Why a "Deemer" is Necessary

Last month the House voted to approve a responsible budget blueprint that would reduce our deficit, spur economic growth, and reform critical government programs.  In a stark contrast, the Senate has not acted on a budget in over 1,080 days.  The Rules of the House and the enforcement mechanisms in the Budget Act rely on the numbers in a budget agreed to by both House and Senate to ensure that Congress doesn't overspend. When the Senate refuses to act, the House must take steps to ensure that it can responsibly proceed with the appropriations and budget process.  This is accomplished through the use of budget enforcement language in a rule, commonly called a "deemer" because it "deems" the House budget levels in place until there's a joint agreement between the House and Senate.

Both parties have employed this kind of budget enforcement resolution a total of six times over the past decade. A recent CRS report describes a "deemer" as “legislation which is deemed to serve as an annual budget resolution for purposes of establishing enforceable budget levels for a budget cycle.”  Typically, the House deems a budget that has already been approved.  In 2010, the Democratic Majority failed to even propose a budget resolution and they were forced to deem budget enforcement numbers that never received an up or down vote.

While we'd prefer an agreed-upon budget resolution, it is essential that some budget enforcement be put in place.  Absent Senate action on its own budget and a House-Senate agreement, the House cannot move forward on key budget priorities.  Work must begin on the annual spending bills and, even more important, the reconciliation process, which is necessary to ensure real savings are achieved in mandatory spending programs and the defense sequester is avoided.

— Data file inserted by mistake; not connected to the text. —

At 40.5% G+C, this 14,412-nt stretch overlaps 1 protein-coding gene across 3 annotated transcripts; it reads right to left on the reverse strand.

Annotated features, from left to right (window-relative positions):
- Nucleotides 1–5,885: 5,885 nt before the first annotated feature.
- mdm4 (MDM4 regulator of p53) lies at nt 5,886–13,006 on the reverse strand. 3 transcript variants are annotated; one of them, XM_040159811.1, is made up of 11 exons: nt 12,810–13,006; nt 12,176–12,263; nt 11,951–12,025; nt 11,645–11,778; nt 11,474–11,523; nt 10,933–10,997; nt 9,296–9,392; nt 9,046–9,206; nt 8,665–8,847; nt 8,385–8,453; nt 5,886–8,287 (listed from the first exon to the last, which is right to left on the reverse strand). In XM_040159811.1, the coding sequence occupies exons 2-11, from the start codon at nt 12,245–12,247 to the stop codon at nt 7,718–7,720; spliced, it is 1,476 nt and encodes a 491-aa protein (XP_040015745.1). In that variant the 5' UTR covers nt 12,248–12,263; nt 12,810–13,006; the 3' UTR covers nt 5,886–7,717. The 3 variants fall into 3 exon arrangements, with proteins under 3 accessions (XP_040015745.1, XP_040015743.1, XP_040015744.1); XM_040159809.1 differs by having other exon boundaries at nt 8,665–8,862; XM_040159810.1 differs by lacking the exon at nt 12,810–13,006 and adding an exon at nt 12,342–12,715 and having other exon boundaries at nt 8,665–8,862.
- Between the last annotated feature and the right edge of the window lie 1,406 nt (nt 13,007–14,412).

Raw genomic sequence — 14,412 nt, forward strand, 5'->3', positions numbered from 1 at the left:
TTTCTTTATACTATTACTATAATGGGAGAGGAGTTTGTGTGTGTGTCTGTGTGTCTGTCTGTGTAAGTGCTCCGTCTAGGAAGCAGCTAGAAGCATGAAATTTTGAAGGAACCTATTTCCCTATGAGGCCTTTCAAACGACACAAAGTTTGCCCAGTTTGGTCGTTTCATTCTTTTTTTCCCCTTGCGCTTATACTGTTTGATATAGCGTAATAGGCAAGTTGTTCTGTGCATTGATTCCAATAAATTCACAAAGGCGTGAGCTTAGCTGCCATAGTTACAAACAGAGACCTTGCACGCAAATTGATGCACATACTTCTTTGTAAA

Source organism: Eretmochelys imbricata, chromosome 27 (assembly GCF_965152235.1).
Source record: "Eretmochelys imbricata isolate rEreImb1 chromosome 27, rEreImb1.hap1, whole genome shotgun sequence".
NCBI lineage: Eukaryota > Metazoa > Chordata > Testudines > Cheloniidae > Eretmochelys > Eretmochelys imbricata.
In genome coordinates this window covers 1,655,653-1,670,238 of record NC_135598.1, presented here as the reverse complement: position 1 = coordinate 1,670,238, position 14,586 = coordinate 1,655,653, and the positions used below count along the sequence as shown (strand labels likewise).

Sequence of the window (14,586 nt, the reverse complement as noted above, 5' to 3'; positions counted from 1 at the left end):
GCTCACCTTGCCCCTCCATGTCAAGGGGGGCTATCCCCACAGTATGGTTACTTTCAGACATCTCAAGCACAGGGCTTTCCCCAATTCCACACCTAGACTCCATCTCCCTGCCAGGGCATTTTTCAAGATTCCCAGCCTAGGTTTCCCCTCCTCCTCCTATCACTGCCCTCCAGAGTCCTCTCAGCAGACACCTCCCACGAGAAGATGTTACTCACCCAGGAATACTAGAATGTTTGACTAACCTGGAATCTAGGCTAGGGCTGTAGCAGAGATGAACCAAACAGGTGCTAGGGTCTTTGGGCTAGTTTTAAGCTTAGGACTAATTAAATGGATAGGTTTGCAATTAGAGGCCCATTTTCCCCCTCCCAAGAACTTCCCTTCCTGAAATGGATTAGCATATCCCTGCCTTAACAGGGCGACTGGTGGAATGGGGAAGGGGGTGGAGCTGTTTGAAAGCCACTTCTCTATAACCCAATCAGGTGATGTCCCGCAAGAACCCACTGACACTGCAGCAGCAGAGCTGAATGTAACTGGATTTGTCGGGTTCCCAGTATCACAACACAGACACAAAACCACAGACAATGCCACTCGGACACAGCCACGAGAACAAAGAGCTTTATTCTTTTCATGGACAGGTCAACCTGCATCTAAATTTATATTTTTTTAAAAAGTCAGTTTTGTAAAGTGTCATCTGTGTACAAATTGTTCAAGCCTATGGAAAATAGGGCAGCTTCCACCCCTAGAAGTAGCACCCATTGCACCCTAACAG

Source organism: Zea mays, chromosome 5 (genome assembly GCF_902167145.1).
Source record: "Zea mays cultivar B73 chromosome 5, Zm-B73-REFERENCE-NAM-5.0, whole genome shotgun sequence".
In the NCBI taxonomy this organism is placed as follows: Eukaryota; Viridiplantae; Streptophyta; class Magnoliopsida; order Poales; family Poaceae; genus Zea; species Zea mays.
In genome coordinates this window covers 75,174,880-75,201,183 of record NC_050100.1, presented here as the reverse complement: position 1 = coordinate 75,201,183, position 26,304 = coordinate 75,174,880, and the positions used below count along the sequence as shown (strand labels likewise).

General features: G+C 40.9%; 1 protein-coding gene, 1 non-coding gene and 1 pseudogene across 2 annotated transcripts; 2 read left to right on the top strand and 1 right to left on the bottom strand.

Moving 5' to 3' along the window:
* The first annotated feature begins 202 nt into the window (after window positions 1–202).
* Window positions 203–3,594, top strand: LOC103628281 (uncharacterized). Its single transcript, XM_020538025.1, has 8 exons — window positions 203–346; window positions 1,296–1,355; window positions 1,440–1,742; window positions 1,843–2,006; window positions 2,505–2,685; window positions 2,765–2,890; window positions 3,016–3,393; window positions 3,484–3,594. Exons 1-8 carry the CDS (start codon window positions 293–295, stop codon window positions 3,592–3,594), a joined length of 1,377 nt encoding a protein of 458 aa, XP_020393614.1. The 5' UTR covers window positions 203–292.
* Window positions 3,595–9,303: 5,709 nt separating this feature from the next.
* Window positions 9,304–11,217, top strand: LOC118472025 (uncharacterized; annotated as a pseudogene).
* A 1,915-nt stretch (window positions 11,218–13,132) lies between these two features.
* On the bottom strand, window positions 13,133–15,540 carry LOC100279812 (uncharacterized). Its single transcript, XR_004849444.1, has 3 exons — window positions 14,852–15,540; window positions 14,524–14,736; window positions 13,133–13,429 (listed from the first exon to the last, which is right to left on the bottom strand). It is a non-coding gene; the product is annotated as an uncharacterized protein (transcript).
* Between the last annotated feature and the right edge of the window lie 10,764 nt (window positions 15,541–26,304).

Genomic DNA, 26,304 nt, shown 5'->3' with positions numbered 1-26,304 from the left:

The deeming resolution will be contained in the rule providing for consideration of H.R. 4089, The Sportsmen’s Heritage Act.  This rule is a vehicle to ensure work on reconciliation and annual spending bills can proceed in a timely way.  With the instructions in place, relevant committees will be able to identify budget savings, report them to the Budget Committee, and send them on to the full House for a vote.

These savings will be crucial to preventing the defense cuts that Defense Secretary Panetta has identified as a “sequester meat ax.”  In testimony earlier this year, he called on the Congress to “adopt a large, balanced package of savings that de-trigger sequestration, reduce the deficit and maintain the strongest national defense in the world.” We believe our budget accomplishes those key goals.  While we hope the Senate will also heed the Secretary’s call to action, the House will not wait for it to do so.  We will move forward today by taking the steps necessary to ensure our deficit is reduced, spending is reformed, and our nation’s military doesn’t take a draconian budget hit in the process. When the Senate wants to join us as a partner in this process, we're happy to welcome them to the table.

The action on today's rule is neither unique nor simply for show.  As the Secretary of Defense said, inaction is simply not an option.